As someone with a looming high-school reunion, it was with chagrin that I read the following summary of an ISER "Popularity" study in the new issue of New York magazine:
The study uncovered "a popularity premium" that seems to quasi-scientifically confirm what Kurt Vonnegut once observed: "Life is nothing but high school … you get into real life and that turns out to be high school again-class officers, cheerleaders, and all." There was a 2 percent bump in how much money the former student made for each additional friendship nomination he or she received. And friends were worth 40 percent of additional years of education, earnings-wise; so instead of doing that master's, you should have made two and a half more friends.
As the write-up points out, this rather gives the lie to the alleged renaissance of the last few years (and, as someone I know who went to high school with neo-nerd poster-boy Marc Jacobs scoffed, 'Oh, he was always cool.' And real nerds are not cool, and people dressing up like outcasts of 30 years ago does not change anything for kids in high school now.) But then, people toss around the term "nerd" pretty loosely, and kids can be social outcasts for all kinds of reasons, be it legitimate behavioral or social problems, or simply an unconventional self-presentation in a deeply conventional community. And by the same token, "popular" can be those genuinely friendly, well-rounded people, or else a select few who most people resent but who are for some arbitrary reason elevated to special prominence in the tiny universe of one's school. I'd guess it's the former who succeed, the latter who live off high school dreams.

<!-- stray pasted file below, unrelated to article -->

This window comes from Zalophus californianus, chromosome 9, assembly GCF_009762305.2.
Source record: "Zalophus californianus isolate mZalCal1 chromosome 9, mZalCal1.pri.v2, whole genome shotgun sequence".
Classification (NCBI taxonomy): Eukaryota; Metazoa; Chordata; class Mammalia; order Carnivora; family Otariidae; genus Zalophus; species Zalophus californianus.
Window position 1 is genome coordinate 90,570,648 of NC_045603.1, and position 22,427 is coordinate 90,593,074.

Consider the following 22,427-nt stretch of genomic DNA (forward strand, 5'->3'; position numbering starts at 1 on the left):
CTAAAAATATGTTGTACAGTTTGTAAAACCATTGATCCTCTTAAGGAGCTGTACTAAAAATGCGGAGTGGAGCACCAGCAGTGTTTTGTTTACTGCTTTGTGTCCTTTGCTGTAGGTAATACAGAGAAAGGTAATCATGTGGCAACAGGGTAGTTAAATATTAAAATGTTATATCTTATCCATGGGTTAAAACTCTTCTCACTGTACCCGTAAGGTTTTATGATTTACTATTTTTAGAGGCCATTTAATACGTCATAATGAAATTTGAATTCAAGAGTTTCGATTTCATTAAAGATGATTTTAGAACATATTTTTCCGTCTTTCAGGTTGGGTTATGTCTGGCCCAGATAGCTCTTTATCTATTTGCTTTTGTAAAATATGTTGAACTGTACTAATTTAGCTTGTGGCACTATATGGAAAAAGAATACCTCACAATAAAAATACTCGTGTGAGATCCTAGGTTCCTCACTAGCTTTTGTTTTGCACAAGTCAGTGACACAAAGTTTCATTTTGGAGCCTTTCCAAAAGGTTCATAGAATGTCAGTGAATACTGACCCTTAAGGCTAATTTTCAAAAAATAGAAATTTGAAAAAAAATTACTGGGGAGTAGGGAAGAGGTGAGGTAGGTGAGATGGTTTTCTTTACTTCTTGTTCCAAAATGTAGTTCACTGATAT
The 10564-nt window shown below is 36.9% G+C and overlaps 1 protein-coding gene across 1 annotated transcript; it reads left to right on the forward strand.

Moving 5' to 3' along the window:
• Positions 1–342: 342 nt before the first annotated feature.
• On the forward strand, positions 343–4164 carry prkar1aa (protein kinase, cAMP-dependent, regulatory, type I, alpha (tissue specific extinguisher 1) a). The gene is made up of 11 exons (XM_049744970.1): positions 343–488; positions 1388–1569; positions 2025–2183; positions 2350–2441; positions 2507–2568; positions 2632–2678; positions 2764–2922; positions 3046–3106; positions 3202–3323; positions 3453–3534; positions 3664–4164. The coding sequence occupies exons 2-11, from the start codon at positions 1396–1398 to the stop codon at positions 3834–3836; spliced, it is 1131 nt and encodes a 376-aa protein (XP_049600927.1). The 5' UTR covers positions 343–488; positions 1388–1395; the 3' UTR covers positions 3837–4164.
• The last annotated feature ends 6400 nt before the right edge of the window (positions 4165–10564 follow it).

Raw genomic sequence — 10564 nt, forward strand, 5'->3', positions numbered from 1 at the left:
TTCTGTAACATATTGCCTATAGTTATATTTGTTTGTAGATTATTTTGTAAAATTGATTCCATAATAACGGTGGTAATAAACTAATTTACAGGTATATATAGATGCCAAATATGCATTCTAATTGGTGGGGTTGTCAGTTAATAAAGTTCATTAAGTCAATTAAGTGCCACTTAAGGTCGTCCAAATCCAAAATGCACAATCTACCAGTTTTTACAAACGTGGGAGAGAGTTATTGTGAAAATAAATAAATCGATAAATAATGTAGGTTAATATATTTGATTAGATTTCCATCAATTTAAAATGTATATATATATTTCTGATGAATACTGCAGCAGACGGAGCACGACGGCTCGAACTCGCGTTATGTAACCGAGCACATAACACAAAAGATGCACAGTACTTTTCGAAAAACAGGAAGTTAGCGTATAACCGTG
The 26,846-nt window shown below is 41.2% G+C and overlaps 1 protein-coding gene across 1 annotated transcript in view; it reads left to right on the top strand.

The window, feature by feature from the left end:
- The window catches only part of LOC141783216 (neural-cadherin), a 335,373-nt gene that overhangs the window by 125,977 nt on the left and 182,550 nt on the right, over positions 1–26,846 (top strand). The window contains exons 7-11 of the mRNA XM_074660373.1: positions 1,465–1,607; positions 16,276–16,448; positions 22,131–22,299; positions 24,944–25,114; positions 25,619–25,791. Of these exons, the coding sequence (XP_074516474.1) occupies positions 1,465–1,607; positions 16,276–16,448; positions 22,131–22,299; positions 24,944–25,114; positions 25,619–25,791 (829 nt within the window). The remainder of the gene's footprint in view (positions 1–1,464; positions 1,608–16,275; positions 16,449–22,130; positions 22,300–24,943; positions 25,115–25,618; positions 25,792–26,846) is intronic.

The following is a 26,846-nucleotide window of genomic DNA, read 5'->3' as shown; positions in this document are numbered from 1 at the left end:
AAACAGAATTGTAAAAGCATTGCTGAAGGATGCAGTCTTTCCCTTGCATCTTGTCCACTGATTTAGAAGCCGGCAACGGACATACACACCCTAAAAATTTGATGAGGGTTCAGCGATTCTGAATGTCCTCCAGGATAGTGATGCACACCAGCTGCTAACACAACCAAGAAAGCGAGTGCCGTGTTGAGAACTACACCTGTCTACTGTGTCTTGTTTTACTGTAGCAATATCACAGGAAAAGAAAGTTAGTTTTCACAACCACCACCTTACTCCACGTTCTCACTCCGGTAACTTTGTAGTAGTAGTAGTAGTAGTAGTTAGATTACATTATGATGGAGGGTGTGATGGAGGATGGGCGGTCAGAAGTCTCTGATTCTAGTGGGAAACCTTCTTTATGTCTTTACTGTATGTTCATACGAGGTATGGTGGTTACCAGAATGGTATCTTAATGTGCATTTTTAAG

Besides, Facebook has changed everything. Not only has the late bloomer lost the ta-da! factor a reunion once meant, but somehow, in cyberspace, in the great universal rush to have more connections, a bigger profile, a larger network, a lot of these old animosities have disappeared. If life's high school? Well, we're all "friends" now.
No Revenge Of The Nerds? [New York]